Child benefit tax unlikely


Proposals to tax or means-test child benefit payments in the next budget appear increasingly unlikely due to major legal and administrative problems.

The Government last year cut the monthly child benefit by €16, but left the door open to taxing or reducing the benefit for higher income families at a later date.

Internal Department of Finance records show the extent of the obstacles facing policymakers trying to grapple with the issue.

Officials say there are significant problems in, for example, seeking to tax cohabiting couples with children. While the Revenue Commissioners have a database of married couples to use for assessing tax, it has no such data on cohabiting couples.

“There is no way of accurately getting this information so as to ensure all cohabiting couples pay tax on their child benefit,” records state.

Similarly, in the case of divorce or separation, officials state it would be difficult to determine who would be liable to pay tax on child benefit.

If tax on child benefit was not applied equally, officials warn that there could be constitutional difficulties if married people were treated worse than cohabiting couples.

Even if an equitable way to tax child benefit was identified, department officials say it would be problematic to ensure people would be treated fairly. If the benefit was taxed, it would likely be based on a person’s income for the previous year. Such a system would not take account of current-year income.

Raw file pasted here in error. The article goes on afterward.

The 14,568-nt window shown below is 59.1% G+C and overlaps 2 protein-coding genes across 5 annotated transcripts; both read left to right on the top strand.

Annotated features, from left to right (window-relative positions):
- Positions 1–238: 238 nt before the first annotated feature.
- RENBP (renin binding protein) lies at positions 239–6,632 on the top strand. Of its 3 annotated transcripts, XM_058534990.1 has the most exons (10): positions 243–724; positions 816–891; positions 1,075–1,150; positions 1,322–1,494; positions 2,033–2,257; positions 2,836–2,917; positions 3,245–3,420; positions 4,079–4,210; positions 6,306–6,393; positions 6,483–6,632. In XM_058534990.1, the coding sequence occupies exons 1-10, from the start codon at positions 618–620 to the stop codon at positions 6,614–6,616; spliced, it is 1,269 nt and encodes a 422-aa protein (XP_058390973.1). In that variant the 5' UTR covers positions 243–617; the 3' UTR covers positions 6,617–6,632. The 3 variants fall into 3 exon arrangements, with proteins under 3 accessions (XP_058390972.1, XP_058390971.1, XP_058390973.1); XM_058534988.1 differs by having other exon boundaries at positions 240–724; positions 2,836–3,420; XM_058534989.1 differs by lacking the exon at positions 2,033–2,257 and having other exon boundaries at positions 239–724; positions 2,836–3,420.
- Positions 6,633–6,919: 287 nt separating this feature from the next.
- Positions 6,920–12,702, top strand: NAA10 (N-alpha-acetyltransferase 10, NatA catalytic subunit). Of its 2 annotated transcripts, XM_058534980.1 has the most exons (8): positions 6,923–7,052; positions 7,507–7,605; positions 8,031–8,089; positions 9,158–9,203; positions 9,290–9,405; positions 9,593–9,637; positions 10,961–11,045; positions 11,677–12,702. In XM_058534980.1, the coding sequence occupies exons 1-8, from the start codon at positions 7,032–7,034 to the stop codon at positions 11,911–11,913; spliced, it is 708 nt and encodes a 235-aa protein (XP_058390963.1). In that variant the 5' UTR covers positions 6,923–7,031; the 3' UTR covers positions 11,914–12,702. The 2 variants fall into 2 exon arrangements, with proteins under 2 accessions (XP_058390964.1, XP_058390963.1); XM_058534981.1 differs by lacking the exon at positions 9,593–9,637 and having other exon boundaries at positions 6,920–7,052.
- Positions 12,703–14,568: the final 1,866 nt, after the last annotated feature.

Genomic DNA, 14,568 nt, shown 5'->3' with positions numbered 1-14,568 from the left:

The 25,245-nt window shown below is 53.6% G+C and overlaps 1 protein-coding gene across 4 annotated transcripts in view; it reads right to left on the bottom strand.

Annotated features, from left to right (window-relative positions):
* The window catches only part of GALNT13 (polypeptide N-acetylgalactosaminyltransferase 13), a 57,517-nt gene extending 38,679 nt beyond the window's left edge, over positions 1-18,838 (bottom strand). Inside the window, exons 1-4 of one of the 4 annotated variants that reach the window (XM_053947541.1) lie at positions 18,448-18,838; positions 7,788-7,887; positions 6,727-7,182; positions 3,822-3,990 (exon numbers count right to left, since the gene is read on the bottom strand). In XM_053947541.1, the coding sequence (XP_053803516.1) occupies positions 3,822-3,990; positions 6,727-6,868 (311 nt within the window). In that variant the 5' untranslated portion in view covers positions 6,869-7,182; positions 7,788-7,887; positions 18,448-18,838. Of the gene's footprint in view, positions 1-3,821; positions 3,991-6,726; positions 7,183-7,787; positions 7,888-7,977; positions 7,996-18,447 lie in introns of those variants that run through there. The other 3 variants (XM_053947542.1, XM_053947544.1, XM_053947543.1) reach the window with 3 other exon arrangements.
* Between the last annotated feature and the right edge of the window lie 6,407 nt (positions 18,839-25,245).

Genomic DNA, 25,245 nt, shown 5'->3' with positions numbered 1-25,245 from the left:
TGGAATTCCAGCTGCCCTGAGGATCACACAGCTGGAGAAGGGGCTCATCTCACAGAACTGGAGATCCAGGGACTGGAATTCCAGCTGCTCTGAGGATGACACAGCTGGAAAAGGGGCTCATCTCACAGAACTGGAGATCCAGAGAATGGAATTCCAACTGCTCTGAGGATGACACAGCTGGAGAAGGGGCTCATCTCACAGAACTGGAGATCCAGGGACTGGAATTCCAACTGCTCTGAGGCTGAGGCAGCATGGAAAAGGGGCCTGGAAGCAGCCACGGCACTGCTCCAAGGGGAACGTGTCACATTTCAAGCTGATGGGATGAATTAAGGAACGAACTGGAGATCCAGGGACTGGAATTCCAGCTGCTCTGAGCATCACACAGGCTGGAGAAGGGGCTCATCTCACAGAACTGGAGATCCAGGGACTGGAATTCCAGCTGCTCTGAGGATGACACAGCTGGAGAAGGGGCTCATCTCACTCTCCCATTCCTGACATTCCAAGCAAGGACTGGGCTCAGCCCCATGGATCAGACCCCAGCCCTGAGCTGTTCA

“If a person was unemployed in the year after assessment it may not be fair to reduce their child benefit,” according to department records.

The Government would face a similar set of administrative and policy difficulties if it opted to means-test child benefit instead of taxing it, according to officials.

The dilemma of whether to measure net or gross income is one obstacle raised. While gross income is simpler and more transparent, officials say net income would provide “a more accurate indicator how well-off a household is in practice”.

Any system of means-testing would need to be responsive to changes in circumstances, such as reductions in income, unemployment, or changes in the household arising from separation or divorce.

In addition, an audit and control system would need to be put in place. This would have to limit the possibility of under-declaration of income and prevent fraud.

Another obstacle with means-testing is the cost of administrative and information technology. Such a system would involve significant costs and require “significant changes to IT systems . . . to deal with the processing of changes in income and possible under or overpayment of child benefit”.

Documents also note the dilemma of who to means-test and the lack of data for the overall household income for cohabiting couples. “The concept of the taxable unit is different to the concept of the household used in the social welfare system,” documents state.